HealthDay News — Individuals discharged from the hospital after acute COVID-19 have an increased risk for hospital readmission and mortality, according to a study published online March 31 in The BMJ.

Daniel Ayoubkhani, from the Office for National Statistics in Newport, Wales, and colleagues quantified rates of organ-specific dysfunction in individuals with COVID-19 after discharge from the hospital in a retrospective cohort study. A total of 47,780 individuals in England who were admitted to the hospital with COVID-19 and discharged alive by August 31, 2020, were matched to controls from a pool of about 50 million people.

The researchers found that during a mean follow-up of 140 days, nearly one-third of those who were discharged after acute COVID-19 were readmitted (29.4%) and more than 1 in 10 (12.3%) died after discharge; these events occurred at rates of 766 and 320 per 1,000 person-years, respectively, which were 3.5 and 7.7 times greater than those in matched controls. Patients with COVID-19 also had significantly elevated rates of respiratory disease, diabetes, and cardiovascular disease, with 770, 127, and 126 diagnoses per 1000 person-years, respectively. The rate ratios were higher for individuals aged younger than 70 years vs those aged 70 years and older and for ethnic-minority groups vs the White population, with the largest differences seen for respiratory disease (10.5 vs 4.6 and 11.4 vs 5.2, respectively).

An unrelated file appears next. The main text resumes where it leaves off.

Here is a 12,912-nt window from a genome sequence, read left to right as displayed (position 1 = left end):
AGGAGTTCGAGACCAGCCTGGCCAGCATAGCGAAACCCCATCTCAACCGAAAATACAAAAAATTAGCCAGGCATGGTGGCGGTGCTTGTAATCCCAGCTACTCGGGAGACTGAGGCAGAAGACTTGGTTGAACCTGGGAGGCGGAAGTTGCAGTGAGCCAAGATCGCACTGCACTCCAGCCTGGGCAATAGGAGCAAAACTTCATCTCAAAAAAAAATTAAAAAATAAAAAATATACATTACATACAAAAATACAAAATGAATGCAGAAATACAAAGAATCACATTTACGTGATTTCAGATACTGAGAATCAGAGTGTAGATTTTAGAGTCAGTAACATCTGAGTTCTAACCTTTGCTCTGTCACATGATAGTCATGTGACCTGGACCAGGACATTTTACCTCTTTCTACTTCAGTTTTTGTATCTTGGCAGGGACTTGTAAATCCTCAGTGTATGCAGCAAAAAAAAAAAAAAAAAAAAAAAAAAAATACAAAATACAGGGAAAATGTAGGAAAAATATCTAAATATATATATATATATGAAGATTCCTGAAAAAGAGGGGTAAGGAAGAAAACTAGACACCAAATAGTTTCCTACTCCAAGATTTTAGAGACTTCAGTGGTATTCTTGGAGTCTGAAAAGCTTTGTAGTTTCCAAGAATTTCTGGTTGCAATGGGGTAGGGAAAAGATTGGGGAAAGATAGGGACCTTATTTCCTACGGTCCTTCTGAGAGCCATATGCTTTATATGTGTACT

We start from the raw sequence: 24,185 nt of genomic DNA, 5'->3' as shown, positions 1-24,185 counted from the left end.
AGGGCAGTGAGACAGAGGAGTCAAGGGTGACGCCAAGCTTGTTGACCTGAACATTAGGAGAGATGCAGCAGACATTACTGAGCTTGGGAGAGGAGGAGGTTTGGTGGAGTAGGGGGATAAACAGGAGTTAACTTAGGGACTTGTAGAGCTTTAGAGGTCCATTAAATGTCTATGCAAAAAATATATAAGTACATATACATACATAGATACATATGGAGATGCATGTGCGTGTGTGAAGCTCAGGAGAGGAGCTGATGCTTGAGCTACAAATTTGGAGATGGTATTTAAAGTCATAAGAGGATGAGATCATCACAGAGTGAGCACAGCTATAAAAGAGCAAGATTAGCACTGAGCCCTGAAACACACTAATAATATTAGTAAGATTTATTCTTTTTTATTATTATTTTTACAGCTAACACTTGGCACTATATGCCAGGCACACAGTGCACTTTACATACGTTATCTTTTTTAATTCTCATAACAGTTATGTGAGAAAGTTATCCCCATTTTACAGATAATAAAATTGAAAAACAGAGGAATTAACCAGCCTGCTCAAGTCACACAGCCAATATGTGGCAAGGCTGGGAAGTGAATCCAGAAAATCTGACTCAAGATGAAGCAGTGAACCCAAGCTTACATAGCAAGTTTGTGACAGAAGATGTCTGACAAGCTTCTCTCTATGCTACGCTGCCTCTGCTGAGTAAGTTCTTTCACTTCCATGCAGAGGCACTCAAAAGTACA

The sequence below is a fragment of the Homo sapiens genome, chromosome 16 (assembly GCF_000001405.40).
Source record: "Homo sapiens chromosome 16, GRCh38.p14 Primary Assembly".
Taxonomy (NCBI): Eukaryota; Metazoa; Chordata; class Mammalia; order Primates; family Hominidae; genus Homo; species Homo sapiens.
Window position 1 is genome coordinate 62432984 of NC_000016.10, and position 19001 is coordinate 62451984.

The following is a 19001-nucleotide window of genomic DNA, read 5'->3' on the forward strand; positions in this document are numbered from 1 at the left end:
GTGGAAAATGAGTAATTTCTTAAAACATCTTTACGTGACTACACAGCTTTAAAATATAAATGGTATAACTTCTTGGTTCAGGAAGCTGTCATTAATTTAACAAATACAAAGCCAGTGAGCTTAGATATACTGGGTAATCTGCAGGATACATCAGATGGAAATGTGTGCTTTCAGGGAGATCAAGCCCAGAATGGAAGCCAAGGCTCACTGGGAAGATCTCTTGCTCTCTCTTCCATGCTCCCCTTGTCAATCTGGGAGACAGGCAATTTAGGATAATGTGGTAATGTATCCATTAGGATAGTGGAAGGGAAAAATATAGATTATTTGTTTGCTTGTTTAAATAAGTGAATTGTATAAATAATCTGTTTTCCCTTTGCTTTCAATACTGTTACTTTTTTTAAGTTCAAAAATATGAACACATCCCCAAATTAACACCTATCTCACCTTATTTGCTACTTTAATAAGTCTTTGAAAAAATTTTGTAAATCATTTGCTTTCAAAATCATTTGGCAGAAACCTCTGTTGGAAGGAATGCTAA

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“Urgent research is needed to understand the risk factors for post-COVID syndrome so that treatment can be targeted better to demographically and clinically at risk populations,” the authors write.

One author disclosed financial ties to AstraZeneca.

Abstract/Full Text